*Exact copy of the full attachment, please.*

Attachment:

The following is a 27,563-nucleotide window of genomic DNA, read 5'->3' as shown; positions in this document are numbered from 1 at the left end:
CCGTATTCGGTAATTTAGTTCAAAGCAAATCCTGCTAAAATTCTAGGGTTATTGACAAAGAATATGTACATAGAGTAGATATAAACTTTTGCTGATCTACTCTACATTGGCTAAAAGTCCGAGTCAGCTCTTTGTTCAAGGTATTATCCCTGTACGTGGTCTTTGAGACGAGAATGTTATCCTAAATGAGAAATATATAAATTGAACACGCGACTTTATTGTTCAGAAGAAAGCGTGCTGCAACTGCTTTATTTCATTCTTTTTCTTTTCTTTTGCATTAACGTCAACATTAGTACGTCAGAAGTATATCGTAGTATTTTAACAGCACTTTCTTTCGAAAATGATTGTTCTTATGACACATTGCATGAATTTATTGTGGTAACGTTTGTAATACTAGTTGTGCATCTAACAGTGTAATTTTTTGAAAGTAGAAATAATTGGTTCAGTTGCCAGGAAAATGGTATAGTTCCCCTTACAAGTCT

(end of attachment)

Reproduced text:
The following is a 27,563-nucleotide window of genomic DNA, read 5'->3' as shown; positions in this document are numbered from 1 at the left end:
CCGTATTCGGTAATTTAGTTCAAAGCAAATCCTGCTAAAATTCTAGGGTTATTGACAAAGAATATGTACATAGAGTAGATATAAACTTTTGCTGATCTACTCTACATTGGCTAAAAGTCCGAGTCAGCTCTTTGTTCAAGGTATTATCCCTGTACGTGGTCTTTGAGACGAGAATGTTATCCTAAATGAGAAATATATAAATTGAACACGCGACTTTATTGTTCAGAAGAAAGCGTGCTGCAACTGCTTTATTTCATTCTTTTTCTTTTCTTTTGCATTAACGTCAACATTAGTACGTCAGAAGTATATCGTAGTATTTTAACAGCACTTTCTTTCGAAAATGATTGTTCTTATGACACATTGCATGAATTTATTGTGGTAACGTTTGTAATACTAGTTGTGCATCTAACAGTGTAATTTTTTGAAAGTAGAAATAATTGGTTCAGTTGCCAGGAAAATGGTATAGTTCCCCTTACAAGTCT